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Minimizing lead risk with a rainwater system

skidmorebay | Posted in General Questions on

I’m shopping for fittings and getting ready to begin installing our plumbing system. Although we are starting with a well, we hope to switch rainwater collection next year.
A friend had trouble with her rainwater system – the acidity of the rainwater was eating away at the copper plumbing in the house. The first sign of this was a hazy blue ring in the bathtub. She found that not only were lead levels high in her water, they were also high in her children! She addressed this by starting to maintain the pH levels in her cistern.

For this and other reasons, our house will be plumbed with PEX. I’ve been advised to use solid pipe for the plumbing on the pump and to the pressure tank, and then switch to PEX.
My question is, will we be safe using bronze at the pump, or galvanized if not? And, should I avoid metal PEX fittings?
I was advised against using PVC at the pump, because it could melt if the pump were to ever run dry and get hot.

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  1. GBA Editor
    Martin Holladay | | #1

    First of all, copper tubing is almost pure copper, and doesn't contain significant quantities of lead. If there is lead in the water supply, it is probably coming from old solder (pre-1980 or so), or from older bronze or brass faucets or valves (some of which contain lead).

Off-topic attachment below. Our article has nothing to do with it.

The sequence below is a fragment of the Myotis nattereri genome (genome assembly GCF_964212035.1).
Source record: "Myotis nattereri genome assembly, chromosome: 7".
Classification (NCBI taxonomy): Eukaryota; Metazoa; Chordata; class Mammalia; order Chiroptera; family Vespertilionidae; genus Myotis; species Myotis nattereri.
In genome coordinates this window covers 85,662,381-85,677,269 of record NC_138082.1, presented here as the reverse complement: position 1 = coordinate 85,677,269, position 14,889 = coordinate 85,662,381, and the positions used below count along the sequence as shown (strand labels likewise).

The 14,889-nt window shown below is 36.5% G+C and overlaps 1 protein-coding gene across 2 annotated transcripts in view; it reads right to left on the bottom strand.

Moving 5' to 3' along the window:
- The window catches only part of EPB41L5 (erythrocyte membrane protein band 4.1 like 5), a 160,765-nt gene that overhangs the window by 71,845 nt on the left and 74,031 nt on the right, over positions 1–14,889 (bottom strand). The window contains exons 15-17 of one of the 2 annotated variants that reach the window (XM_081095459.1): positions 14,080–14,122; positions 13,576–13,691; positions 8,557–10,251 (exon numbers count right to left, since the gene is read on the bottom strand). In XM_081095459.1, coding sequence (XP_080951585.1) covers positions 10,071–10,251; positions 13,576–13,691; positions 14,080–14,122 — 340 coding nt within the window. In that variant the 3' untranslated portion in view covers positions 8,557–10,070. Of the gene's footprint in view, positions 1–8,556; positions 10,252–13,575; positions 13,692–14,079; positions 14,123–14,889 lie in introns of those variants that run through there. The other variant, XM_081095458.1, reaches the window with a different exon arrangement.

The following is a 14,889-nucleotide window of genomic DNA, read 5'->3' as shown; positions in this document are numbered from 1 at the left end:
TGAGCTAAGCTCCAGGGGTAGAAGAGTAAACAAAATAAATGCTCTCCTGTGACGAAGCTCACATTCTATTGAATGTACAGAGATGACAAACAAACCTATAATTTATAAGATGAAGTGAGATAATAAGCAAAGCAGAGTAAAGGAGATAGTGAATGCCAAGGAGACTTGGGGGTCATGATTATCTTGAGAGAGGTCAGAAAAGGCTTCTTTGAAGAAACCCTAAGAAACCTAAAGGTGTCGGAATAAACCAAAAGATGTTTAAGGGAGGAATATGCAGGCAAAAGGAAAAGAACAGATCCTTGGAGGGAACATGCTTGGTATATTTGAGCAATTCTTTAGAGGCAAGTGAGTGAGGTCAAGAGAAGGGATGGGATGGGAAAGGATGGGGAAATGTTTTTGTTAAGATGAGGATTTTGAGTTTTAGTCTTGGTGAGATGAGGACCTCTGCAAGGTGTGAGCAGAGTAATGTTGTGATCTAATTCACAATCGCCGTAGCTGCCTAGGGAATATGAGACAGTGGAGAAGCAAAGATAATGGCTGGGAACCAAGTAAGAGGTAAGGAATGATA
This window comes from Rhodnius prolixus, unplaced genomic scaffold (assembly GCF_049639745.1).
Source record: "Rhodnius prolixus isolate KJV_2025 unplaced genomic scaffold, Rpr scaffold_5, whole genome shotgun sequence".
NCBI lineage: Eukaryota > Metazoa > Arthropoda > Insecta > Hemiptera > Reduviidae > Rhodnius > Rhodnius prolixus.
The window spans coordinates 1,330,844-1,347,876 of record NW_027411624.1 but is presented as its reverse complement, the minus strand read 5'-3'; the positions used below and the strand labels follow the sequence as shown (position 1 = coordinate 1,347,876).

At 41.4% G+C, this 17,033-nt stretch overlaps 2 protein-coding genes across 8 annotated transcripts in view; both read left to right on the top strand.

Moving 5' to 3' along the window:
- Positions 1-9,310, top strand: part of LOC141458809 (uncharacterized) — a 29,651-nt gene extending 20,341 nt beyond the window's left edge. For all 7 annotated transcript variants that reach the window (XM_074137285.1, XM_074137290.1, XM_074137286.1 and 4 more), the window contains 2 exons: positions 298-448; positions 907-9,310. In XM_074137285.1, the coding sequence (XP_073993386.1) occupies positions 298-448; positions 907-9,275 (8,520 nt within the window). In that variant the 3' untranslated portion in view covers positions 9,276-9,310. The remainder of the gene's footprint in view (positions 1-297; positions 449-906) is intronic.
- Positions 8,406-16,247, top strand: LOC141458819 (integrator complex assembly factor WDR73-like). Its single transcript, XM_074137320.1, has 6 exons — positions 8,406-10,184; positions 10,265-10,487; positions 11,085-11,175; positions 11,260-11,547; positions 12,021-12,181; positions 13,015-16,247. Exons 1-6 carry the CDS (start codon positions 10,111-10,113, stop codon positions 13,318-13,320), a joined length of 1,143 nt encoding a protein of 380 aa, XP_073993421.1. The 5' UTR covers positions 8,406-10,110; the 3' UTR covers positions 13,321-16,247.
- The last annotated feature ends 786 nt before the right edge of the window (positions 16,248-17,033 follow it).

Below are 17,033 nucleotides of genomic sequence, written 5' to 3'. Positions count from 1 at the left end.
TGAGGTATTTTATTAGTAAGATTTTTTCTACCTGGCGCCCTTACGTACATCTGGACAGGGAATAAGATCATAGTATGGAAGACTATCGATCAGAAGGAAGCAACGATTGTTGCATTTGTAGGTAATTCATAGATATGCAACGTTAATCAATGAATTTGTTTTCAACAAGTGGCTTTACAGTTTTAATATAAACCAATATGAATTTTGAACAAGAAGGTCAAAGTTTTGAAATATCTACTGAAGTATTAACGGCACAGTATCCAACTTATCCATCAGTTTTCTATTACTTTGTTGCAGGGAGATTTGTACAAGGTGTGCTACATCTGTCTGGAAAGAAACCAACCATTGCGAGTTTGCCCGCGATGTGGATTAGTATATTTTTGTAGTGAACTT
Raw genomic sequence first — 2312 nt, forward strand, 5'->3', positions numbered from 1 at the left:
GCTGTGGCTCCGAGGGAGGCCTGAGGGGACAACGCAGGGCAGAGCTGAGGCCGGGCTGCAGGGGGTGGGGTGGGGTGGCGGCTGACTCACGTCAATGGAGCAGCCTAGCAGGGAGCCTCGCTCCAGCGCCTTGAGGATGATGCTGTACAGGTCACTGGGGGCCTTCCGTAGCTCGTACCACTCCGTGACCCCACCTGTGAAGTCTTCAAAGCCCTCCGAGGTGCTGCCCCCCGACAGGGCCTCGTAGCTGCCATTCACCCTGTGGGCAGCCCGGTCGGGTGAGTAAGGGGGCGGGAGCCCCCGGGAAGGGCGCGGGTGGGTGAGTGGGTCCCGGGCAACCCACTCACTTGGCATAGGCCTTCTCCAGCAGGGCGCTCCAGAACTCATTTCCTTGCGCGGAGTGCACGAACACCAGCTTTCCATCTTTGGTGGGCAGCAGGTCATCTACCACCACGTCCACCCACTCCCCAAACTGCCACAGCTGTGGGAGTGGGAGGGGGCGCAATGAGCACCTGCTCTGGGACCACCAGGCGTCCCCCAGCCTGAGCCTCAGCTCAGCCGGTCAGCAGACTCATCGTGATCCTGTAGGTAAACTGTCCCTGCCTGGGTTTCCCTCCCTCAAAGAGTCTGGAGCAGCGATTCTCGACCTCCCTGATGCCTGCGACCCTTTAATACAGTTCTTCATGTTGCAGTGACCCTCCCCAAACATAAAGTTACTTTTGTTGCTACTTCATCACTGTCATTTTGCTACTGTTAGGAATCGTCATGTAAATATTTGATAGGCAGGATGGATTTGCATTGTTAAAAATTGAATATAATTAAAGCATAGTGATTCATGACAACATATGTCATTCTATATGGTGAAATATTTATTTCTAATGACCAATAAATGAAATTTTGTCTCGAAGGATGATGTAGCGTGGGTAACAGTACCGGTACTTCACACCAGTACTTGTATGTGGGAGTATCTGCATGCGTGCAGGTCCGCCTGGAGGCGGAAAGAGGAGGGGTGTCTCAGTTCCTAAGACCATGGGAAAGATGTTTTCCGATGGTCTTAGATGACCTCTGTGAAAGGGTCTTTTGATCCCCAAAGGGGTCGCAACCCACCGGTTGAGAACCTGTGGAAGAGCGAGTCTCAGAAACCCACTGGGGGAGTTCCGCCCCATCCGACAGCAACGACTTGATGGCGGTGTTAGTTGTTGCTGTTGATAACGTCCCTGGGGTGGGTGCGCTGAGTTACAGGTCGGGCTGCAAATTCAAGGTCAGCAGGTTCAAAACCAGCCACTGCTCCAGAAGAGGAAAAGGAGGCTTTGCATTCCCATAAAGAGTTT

It's certainly possible to install copper tubing in a new house with lead-free solder (virtually all plumbing solder has been lead-free for decades) and with faucets and valves that are also lead-free.

  2. GBA Editor
  3. STEPHEN SHEEHY | | #3

    Justin: have you done tests on both your rainwater and well water? It might be useful to see what, if anything, you need to do(other than filtering out debris) to make the water safe to drink or taste good. Putting chemicals into the rainwater to raise the ph and remove any other undesirable components may reduce whatever perceived benefit one gets from rainwater.

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